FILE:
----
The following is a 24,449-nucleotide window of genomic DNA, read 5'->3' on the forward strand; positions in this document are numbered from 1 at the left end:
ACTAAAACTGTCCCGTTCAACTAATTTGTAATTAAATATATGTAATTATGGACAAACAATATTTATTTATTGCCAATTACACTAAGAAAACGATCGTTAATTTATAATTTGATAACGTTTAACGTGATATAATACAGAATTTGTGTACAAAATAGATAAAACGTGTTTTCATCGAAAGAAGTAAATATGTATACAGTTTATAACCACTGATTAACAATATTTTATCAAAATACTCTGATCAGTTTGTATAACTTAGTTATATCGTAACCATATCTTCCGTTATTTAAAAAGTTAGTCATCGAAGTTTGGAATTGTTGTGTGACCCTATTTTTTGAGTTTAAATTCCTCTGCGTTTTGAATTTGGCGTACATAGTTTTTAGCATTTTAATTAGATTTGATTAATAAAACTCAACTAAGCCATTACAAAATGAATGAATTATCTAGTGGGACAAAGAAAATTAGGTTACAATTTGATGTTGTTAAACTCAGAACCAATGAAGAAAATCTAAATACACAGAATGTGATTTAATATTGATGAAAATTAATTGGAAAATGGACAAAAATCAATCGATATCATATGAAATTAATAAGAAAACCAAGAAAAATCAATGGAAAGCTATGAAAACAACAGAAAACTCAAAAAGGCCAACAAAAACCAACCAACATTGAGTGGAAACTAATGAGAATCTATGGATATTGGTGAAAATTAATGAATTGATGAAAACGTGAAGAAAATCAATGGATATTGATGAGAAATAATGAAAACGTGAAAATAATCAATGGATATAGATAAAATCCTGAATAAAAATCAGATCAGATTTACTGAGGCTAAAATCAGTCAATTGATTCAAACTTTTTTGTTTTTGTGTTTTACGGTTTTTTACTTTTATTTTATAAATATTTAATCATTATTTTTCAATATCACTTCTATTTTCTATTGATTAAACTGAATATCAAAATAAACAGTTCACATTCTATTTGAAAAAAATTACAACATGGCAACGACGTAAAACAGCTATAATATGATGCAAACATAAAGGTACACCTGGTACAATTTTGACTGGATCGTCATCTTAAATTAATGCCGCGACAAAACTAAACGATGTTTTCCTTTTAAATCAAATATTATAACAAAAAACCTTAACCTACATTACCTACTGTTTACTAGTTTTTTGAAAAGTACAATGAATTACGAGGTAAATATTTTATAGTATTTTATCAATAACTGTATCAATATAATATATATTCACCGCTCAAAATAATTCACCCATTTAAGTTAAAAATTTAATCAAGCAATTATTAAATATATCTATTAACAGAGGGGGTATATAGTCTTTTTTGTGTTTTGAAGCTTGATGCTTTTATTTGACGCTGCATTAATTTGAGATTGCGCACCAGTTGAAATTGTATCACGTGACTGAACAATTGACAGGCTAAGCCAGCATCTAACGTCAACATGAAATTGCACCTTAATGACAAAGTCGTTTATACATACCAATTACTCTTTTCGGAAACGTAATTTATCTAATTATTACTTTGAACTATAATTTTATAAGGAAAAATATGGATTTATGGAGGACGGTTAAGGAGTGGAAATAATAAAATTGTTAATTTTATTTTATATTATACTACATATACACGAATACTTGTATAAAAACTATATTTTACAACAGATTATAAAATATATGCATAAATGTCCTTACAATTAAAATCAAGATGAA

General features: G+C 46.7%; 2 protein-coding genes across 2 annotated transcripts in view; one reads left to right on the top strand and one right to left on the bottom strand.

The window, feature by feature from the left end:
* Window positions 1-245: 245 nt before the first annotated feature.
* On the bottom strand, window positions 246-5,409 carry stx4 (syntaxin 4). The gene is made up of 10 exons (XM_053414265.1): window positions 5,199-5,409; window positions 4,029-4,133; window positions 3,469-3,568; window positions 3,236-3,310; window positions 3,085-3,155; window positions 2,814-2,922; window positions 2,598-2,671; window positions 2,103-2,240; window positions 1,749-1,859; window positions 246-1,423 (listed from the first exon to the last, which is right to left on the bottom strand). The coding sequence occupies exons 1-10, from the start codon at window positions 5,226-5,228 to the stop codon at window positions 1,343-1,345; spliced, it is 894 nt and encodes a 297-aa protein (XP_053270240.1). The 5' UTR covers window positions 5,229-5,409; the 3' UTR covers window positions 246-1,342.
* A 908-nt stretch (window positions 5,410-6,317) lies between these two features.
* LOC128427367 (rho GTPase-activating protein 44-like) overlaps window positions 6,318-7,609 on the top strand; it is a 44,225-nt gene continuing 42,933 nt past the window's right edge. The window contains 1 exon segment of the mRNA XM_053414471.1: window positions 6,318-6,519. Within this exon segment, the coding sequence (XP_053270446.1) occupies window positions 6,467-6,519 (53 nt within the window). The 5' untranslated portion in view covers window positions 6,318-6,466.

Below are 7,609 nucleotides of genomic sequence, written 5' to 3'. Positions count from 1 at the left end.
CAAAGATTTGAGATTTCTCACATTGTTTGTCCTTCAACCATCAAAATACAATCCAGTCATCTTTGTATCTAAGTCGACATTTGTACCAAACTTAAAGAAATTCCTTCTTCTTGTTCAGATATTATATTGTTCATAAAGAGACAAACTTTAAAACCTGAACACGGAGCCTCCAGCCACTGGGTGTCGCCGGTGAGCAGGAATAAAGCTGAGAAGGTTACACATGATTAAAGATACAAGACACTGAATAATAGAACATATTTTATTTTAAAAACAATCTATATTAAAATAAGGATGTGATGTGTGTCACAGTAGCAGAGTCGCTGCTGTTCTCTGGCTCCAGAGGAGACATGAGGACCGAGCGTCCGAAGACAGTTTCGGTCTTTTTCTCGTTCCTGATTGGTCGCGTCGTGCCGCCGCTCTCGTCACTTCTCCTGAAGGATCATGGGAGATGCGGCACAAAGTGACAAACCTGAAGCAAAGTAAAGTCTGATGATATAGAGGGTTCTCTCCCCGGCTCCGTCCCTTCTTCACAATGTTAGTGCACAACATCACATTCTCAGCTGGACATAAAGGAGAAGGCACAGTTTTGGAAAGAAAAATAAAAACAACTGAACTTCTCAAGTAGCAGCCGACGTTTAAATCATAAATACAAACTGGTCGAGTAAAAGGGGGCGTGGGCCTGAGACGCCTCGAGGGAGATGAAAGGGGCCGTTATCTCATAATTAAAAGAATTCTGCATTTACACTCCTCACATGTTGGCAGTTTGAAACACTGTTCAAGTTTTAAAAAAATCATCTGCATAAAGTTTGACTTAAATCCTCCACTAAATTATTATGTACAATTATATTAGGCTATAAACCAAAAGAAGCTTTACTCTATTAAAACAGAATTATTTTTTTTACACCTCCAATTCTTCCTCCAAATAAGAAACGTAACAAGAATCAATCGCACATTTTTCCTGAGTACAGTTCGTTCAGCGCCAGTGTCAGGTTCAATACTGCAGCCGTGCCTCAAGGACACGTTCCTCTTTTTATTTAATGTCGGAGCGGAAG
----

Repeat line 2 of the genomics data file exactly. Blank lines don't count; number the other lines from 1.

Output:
ACTAAAACTGTCCCGTTCAACTAATTTGTAATTAAATATATGTAATTATGGACAAACAATATTTATTTATTGCCAATTACACTAAGAAAACGATCGTTAATTTATAATTTGATAACGTTTAACGTGATATAATACAGAATTTGTGTACAAAATAGATAAAACGTGTTTTCATCGAAAGAAGTAAATATGTATACAGTTTATAACCACTGATTAACAATATTTTATCAAAATACTCTGATCAGTTTGTATAACTTAGTTATATCGTAACCATATCTTCCGTTATTTAAAAAGTTAGTCATCGAAGTTTGGAATTGTTGTGTGACCCTATTTTTTGAGTTTAAATTCCTCTGCGTTTTGAATTTGGCGTACATAGTTTTTAGCATTTTAATTAGATTTGATTAATAAAACTCAACTAAGCCATTACAAAATGAATGAATTATCTAGTGGGACAAAGAAAATTAGGTTACAATTTGATGTTGTTAAACTCAGAACCAATGAAGAAAATCTAAATACACAGAATGTGATTTAATATTGATGAAAATTAATTGGAAAATGGACAAAAATCAATCGATATCATATGAAATTAATAAGAAAACCAAGAAAAATCAATGGAAAGCTATGAAAACAACAGAAAACTCAAAAAGGCCAACAAAAACCAACCAACATTGAGTGGAAACTAATGAGAATCTATGGATATTGGTGAAAATTAATGAATTGATGAAAACGTGAAGAAAATCAATGGATATTGATGAGAAATAATGAAAACGTGAAAATAATCAATGGATATAGATAAAATCCTGAATAAAAATCAGATCAGATTTACTGAGGCTAAAATCAGTCAATTGATTCAAACTTTTTTGTTTTTGTGTTTTACGGTTTTTTACTTTTATTTTATAAATATTTAATCATTATTTTTCAATATCACTTCTATTTTCTATTGATTAAACTGAATATCAAAATAAACAGTTCACATTCTATTTGAAAAAAATTACAACATGGCAACGACGTAAAACAGCTATAATATGATGCAAACATAAAGGTACACCTGGTACAATTTTGACTGGATCGTCATCTTAAATTAATGCCGCGACAAAACTAAACGATGTTTTCCTTTTAAATCAAATATTATAACAAAAAACCTTAACCTACATTACCTACTGTTTACTAGTTTTTTGAAAAGTACAATGAATTACGAGGTAAATATTTTATAGTATTTTATCAATAACTGTATCAATATAATATATATTCACCGCTCAAAATAATTCACCCATTTAAGTTAAAAATTTAATCAAGCAATTATTAAATATATCTATTAACAGAGGGGGTATATAGTCTTTTTTGTGTTTTGAAGCTTGATGCTTTTATTTGACGCTGCATTAATTTGAGATTGCGCACCAGTTGAAATTGTATCACGTGACTGAACAATTGACAGGCTAAGCCAGCATCTAACGTCAACATGAAATTGCACCTTAATGACAAAGTCGTTTATACATACCAATTACTCTTTTCGGAAACGTAATTTATCTAATTATTACTTTGAACTATAATTTTATAAGGAAAAATATGGATTTATGGAGGACGGTTAAGGAGTGGAAATAATAAAATTGTTAATTTTATTTTATATTATACTACATATACACGAATACTTGTATAAAAACTATATTTTACAACAGATTATAAAATATATGCATAAATGTCCTTACAATTAAAATCAAGATGAA